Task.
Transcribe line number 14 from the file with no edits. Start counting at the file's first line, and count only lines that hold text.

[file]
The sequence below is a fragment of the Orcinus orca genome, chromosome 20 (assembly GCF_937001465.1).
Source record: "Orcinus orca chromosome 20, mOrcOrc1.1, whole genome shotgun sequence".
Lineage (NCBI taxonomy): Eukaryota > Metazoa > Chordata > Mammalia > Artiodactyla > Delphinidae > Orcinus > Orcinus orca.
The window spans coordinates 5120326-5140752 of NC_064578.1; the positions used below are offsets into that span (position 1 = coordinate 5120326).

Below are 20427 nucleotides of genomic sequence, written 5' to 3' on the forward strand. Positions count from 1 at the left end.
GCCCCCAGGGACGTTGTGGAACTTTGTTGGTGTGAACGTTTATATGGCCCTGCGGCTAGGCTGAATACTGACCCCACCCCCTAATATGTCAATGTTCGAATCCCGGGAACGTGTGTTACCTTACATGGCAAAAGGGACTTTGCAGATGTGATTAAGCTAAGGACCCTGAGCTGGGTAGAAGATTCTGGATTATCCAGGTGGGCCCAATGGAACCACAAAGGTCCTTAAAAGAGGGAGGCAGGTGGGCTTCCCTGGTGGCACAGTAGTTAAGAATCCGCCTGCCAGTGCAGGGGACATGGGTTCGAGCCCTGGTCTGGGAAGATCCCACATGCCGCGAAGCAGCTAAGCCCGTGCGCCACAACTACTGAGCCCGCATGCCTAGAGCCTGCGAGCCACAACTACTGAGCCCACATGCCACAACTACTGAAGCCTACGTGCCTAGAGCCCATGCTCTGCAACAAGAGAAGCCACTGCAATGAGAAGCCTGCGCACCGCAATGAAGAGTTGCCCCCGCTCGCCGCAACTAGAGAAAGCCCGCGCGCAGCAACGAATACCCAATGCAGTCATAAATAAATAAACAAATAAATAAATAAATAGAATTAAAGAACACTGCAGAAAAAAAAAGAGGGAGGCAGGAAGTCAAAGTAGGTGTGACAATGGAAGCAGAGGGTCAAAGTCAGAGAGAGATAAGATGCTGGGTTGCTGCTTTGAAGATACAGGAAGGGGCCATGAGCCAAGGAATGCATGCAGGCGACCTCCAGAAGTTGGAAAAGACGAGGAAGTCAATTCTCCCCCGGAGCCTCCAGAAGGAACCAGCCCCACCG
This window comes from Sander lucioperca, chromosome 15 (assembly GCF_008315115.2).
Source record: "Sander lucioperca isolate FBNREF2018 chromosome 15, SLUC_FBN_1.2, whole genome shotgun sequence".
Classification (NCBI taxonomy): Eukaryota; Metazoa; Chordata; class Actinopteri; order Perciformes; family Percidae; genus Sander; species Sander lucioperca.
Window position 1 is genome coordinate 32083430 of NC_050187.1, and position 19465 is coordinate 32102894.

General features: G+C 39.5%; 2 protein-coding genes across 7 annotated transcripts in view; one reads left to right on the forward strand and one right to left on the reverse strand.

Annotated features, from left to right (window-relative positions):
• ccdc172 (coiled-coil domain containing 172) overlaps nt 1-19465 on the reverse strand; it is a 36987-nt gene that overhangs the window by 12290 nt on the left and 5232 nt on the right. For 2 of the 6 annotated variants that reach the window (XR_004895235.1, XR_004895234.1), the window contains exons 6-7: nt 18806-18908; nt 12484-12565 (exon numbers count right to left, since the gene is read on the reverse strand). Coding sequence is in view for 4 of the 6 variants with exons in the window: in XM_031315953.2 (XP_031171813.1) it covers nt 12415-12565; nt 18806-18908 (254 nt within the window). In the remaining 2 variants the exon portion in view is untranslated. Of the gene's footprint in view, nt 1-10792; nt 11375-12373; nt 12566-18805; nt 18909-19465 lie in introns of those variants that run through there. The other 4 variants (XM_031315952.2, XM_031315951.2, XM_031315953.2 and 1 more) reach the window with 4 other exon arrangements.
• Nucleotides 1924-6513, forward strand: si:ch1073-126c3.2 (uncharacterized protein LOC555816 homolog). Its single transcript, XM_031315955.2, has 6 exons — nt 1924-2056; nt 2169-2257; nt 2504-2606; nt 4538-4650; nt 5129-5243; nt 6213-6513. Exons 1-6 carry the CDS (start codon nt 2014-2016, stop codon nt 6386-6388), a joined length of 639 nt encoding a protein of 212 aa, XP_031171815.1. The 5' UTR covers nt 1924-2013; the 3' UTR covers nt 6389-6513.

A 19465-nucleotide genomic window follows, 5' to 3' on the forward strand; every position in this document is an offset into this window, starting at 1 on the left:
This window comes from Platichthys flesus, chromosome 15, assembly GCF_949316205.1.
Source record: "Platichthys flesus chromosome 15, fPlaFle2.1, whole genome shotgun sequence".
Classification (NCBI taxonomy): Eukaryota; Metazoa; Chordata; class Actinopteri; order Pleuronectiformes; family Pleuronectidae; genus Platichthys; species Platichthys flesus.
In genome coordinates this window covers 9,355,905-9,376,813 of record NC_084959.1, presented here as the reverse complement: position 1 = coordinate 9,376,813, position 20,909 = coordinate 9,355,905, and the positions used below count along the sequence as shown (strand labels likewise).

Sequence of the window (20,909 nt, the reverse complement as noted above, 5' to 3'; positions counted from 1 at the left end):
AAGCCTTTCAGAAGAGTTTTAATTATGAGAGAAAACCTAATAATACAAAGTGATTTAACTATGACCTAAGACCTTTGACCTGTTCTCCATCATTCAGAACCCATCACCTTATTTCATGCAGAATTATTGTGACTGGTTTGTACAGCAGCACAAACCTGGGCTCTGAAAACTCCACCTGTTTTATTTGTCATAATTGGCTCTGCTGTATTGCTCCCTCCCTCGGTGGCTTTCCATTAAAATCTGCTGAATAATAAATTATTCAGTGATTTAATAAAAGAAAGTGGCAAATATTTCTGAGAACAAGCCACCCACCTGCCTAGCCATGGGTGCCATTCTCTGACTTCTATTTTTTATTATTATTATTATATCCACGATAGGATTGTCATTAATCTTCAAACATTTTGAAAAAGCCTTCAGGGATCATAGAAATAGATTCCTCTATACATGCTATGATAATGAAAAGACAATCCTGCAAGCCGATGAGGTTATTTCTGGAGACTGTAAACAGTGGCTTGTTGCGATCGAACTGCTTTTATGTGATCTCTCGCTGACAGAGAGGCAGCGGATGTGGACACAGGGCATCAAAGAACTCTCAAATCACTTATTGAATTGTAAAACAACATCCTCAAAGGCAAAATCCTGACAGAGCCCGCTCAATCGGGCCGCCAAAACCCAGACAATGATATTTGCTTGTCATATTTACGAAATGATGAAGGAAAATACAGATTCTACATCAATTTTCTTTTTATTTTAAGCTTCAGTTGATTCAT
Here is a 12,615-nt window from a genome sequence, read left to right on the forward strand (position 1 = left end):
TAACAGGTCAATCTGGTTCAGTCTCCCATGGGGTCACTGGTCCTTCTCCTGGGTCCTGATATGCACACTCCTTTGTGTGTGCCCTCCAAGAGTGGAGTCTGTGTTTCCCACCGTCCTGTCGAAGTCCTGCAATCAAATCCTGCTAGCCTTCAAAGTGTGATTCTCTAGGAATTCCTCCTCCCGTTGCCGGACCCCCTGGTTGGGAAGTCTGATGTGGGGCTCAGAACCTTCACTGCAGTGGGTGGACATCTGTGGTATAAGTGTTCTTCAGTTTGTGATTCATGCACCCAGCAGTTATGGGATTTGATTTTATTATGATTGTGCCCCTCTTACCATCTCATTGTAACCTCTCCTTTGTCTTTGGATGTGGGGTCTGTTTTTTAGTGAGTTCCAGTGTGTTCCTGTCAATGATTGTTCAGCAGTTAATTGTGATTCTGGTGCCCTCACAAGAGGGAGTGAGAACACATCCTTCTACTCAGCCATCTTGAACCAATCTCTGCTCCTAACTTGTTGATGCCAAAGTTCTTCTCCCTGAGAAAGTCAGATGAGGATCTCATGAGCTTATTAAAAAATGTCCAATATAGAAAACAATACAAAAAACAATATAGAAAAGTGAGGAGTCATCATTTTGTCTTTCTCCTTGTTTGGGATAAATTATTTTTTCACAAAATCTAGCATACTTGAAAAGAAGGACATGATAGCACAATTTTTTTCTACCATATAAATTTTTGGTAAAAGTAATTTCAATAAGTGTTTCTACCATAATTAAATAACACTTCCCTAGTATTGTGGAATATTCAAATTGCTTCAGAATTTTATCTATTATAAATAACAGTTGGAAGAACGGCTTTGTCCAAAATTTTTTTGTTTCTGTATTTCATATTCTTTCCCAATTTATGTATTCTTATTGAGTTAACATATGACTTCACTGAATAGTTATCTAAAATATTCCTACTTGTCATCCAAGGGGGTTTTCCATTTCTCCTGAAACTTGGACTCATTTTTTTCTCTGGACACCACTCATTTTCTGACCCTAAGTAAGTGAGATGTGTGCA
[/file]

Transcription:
• Nucleotides 1924-6513, forward strand: si:ch1073-126c3.2 (uncharacterized protein LOC555816 homolog). Its single transcript, XM_031315955.2, has 6 exons — nt 1924-2056; nt 2169-2257; nt 2504-2606; nt 4538-4650; nt 5129-5243; nt 6213-6513. Exons 1-6 carry the CDS (start codon nt 2014-2016, stop codon nt 6386-6388), a joined length of 639 nt encoding a protein of 212 aa, XP_031171815.1. The 5' UTR covers nt 1924-2013; the 3' UTR covers nt 6389-6513.